A research project in the UK has developed a gasoline engine that it claims can reduce fuel consumption by 15 percent without losing power.
The key to the new design is the way in which fuel and air are separately introduced into the engine cylinders. By experimenting with different regimes for directly injecting fuel while varying the opening and shutting the air inlet valves, the researchers say they have achieved the major breakthrough in performance–and developed a “concept-car engine” that is gaining interest from big auto makers.
The aim of the project, a collaboration between two leading car engine development companies, Lotus Engineering and Continental Powertrain, and two universities, Loughborough and University College London, is to reduce losses caused by the engine throttle. In conventional engines, the throttle is kept partially closed except during full acceleration, obstructing the flow of air and reducing the pressure and density of the air that enters the cylinder. This forces the engine to work harder to pull air into the cylinder. That wasted energy can be saved by controlling the mass of air that enters the cylinder not with the throttle, but by varying the timing of valve openings at each cylinder. This also enables engines to be made smaller and more efficient.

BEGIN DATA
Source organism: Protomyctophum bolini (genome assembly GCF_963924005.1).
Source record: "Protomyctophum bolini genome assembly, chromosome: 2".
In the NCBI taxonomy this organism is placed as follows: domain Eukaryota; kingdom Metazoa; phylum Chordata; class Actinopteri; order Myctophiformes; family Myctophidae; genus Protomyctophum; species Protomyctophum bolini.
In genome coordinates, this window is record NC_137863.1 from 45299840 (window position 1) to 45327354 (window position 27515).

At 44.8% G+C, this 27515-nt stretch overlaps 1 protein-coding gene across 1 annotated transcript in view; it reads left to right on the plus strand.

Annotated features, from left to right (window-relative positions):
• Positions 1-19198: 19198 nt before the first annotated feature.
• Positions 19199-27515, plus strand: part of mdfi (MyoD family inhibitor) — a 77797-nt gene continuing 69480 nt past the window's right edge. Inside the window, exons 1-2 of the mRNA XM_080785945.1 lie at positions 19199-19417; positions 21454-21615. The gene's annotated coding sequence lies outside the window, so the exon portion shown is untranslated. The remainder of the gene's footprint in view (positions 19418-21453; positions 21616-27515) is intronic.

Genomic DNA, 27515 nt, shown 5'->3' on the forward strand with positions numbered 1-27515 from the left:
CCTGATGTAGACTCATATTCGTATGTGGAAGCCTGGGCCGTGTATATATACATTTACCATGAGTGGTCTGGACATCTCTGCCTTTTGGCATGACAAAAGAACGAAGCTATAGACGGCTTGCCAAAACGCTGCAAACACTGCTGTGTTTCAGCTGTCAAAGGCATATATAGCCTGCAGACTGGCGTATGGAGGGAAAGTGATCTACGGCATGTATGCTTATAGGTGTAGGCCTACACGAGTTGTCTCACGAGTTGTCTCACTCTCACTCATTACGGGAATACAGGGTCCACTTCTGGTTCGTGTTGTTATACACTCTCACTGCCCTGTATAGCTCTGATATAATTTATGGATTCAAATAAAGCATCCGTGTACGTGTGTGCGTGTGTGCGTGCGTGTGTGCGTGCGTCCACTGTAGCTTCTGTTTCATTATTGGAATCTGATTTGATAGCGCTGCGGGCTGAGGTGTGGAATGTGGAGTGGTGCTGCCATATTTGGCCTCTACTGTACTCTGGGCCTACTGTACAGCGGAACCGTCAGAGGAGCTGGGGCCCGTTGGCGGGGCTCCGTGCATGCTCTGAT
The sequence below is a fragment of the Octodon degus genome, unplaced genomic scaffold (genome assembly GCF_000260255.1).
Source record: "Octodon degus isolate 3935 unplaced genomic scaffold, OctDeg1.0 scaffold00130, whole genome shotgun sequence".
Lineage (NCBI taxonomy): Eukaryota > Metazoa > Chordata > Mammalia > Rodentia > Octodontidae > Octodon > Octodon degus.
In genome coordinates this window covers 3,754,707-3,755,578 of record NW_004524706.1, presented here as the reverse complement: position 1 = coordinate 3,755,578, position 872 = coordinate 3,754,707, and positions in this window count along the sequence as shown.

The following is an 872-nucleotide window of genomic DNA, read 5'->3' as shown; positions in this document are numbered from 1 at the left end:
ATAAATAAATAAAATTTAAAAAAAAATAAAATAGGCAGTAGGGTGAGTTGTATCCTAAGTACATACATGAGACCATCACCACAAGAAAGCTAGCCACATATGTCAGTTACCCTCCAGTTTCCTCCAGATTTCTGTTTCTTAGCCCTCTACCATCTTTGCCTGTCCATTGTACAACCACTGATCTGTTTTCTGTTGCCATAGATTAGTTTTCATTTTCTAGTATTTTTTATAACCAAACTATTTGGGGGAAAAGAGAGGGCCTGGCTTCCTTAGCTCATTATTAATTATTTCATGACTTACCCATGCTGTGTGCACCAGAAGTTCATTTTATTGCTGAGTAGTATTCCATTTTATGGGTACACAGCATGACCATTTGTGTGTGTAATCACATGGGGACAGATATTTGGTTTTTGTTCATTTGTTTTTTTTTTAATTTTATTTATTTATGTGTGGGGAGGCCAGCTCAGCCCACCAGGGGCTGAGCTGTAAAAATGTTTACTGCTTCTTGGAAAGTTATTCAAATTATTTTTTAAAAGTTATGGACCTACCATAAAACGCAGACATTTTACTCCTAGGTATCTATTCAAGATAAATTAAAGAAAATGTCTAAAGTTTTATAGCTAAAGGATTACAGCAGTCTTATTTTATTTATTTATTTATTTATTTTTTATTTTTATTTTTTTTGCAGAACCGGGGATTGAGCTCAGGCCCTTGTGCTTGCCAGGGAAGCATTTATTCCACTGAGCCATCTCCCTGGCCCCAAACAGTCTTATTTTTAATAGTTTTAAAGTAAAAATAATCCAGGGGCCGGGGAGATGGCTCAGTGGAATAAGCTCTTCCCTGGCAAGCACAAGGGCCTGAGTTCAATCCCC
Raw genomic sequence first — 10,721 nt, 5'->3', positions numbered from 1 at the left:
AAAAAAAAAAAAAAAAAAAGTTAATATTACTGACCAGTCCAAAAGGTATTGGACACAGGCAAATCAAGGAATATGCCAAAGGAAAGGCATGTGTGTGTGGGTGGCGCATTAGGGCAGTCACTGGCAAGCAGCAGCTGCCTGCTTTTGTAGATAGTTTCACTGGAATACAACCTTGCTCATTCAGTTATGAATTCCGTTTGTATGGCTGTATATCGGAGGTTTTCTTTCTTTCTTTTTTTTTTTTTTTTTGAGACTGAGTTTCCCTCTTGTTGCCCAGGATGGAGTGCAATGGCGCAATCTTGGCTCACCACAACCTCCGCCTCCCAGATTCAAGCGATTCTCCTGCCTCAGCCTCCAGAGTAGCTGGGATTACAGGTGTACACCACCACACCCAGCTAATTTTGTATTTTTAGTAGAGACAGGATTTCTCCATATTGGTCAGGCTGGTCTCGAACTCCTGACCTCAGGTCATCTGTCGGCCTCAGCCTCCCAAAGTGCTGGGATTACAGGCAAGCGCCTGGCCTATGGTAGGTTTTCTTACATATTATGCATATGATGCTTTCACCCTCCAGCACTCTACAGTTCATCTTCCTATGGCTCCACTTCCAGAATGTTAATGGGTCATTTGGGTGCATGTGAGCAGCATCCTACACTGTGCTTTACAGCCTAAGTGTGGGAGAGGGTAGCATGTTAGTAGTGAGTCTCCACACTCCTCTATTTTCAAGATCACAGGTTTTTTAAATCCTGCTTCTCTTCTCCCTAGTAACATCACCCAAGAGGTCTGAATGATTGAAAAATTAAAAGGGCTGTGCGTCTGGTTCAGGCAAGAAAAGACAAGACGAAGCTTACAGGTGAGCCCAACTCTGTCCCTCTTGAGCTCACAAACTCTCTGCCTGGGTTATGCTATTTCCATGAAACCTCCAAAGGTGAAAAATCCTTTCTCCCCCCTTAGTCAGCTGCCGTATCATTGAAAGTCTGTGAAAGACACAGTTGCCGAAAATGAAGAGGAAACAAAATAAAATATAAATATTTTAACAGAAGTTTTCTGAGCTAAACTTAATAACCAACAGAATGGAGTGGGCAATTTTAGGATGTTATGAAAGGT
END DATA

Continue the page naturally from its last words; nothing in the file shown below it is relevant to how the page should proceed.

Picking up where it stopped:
Such adjustments aren’t possible with conventional variable-valve engines, which use mechanical controls that restrict their operation. But Lotus Engineering has developed a hydraulic system that it says enables “complete control” of the timing, duration, and lift of the valves. The researchers concluded that the best configuration of valves was four for each cylinder, two for air intake and two for exhaust. According to the company’s principal engineer, Graham Pitcher, engine output could be controlled by closing one intake valve and slightly opening the other.